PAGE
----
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The Wine War

The fight against wine counterfeiting is getting tougher but the producers are not doing enough to win the war


The status of the fight against counterfeiting in the wine sector is not reassuring at all! And it is even worse to know that one of the main victims of it, the producers, did nothing or not enough to face the problem.

antique-wine-companyThe phenomenon has been analyzed in a study named La contrefaçon sur le marché des vins et spiritueux” (The counterfeiting in the wine and spirits market). The Belgian company Selinko, specialized in anti-counterfeiting, examined many of the variables of the problem, which has its epicenter in China, but involves both producer countries, as Italy and France, and the market countries, well developed as England or the US, and growing ones as Russia or China itself.

“The producers reacted with delay to the menace and were completely unprepared to face the rise of Chinese counterfeiters. Moreover, the creation of anti-counterfeiting technologies, which the producers are not used to, created many issues” – says Eric Przyswa, in the conclusions of the report.counterfeit
The study provides an in-depth analysis of the researches in progress, and of the technologies available to face the menace, explaining also that according to a focus study on 250 producers interviewed in 6 wine-producers countries, revealing that only 29% of them is taking any action to defend their products against counterfeiting. Even through some of the best producers in the world, such as the première cru producers in the Bordeaux region, started using some state-of-the-art technologies to defeat the crooks, the real problem is that every producer is working independently, without any cooperation with the others.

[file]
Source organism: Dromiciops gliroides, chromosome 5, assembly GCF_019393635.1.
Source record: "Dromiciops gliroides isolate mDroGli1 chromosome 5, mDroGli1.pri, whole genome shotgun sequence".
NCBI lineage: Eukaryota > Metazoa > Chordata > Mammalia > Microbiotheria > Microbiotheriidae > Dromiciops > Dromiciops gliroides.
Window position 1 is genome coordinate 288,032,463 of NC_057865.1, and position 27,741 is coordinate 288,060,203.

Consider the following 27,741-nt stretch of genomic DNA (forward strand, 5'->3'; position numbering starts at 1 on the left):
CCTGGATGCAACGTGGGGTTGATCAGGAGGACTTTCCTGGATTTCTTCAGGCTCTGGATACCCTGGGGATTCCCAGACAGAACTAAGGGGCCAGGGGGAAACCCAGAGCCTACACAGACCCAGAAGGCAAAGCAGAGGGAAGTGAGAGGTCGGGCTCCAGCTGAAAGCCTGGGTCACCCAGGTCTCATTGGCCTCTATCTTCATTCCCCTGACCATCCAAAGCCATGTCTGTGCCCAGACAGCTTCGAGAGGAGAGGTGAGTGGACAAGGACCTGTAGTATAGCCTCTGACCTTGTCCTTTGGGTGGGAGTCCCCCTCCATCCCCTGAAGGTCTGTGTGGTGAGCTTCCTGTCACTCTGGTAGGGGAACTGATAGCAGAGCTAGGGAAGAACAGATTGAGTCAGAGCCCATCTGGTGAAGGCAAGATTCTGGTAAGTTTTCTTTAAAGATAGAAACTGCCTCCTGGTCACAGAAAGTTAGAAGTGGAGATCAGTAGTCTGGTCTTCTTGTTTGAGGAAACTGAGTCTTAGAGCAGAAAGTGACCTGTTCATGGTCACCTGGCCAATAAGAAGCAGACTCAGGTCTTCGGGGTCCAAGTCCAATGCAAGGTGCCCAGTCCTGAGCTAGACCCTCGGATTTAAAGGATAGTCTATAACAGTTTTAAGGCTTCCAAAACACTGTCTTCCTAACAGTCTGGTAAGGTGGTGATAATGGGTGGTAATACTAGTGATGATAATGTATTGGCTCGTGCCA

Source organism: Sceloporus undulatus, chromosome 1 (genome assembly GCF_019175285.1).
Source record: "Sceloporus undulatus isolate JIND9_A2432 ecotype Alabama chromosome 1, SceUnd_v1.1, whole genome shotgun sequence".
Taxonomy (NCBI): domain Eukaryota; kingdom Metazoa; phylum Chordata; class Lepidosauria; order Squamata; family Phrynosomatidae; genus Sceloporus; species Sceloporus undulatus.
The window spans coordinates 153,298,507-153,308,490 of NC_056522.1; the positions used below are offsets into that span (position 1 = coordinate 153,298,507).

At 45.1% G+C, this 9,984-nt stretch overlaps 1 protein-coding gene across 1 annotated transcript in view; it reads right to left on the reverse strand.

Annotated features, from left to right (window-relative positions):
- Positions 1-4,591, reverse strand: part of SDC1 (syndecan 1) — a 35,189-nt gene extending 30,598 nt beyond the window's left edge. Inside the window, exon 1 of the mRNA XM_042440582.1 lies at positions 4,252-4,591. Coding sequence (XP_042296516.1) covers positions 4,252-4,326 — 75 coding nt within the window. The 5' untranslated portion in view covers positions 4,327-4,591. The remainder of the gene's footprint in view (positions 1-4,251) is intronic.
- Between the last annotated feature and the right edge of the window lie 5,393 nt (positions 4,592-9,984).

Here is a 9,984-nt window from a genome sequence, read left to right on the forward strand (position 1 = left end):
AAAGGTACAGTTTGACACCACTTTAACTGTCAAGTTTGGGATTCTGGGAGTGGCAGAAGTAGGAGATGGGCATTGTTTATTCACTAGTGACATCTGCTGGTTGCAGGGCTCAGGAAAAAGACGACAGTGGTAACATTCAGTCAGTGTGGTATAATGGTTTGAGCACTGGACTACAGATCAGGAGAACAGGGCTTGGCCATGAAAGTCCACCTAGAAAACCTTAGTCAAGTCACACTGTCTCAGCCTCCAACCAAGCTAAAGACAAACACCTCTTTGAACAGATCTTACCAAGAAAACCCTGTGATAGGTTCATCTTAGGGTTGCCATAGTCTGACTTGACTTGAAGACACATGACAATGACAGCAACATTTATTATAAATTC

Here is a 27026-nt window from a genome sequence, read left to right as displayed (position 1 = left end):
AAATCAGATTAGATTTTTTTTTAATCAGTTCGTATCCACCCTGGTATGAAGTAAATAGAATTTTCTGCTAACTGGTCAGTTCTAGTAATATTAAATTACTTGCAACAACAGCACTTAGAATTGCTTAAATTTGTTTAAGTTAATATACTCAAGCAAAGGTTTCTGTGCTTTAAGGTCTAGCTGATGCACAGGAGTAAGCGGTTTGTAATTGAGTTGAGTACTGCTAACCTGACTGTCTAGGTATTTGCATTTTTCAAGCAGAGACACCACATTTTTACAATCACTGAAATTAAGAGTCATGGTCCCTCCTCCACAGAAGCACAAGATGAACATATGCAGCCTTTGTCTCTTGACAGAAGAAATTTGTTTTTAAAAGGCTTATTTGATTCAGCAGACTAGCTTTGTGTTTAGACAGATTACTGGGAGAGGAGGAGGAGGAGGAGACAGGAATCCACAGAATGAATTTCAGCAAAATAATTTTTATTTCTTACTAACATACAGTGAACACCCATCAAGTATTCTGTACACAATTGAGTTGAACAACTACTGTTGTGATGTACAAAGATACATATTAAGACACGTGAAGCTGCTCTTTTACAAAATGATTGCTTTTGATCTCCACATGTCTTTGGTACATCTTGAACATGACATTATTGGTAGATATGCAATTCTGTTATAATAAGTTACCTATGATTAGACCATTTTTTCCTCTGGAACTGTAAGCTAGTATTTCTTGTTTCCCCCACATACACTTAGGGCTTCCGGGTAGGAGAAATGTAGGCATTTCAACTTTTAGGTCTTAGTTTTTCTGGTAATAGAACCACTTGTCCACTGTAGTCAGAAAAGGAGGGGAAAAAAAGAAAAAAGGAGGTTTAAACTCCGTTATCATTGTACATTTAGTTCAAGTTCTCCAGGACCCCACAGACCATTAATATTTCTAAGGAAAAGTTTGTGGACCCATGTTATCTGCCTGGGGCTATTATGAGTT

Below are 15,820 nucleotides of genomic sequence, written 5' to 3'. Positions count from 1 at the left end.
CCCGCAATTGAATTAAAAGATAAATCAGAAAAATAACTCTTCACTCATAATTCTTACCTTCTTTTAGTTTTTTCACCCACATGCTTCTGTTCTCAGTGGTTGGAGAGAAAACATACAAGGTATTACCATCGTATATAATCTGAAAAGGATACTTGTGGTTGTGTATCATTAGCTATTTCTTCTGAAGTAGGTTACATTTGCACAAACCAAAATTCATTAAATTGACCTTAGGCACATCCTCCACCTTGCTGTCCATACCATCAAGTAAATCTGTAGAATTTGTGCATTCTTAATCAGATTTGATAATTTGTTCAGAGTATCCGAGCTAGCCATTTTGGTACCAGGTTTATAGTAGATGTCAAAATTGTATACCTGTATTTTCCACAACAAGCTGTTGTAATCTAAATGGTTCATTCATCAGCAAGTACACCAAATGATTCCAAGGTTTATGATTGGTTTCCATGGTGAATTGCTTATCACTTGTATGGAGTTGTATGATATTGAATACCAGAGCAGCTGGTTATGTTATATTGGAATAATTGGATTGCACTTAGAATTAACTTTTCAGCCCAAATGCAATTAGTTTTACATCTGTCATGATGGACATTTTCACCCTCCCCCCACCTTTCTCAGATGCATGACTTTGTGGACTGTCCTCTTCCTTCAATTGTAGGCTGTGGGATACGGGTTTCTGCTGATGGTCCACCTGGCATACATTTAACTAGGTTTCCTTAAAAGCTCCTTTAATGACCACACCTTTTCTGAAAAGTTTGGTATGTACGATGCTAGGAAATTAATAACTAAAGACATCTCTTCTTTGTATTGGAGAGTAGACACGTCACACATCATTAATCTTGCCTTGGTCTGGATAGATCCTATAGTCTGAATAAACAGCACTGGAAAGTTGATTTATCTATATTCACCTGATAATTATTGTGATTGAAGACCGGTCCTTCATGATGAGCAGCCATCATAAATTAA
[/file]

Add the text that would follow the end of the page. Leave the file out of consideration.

wine10f-9-webBesides, it’s extremely difficult to find reliable statistical data on the counterfeiting phenomenon, and the recent studies and researches by the experts in the sector, disclose an even more alarming context.

The International Center for Alcohol Policies estimates that 30% of the alcohol consumed in the world is illegal. In China the situation is even more worrisome: estimations say that between 50-80% of the wine sold in the country can be counterfeited.

The customers, who buy low-quality and dangerous products for higher prices, and of course the economy, pay the cost of it. According to the Institute of Economic Affairs and a research by professor Marco Turchini of the University of Florence, the counterfeiting is stealing from the sector an astonishing 3 billions of US dollars.

The fight is on and the producers need to cooperate among them and educate the consumers to win it!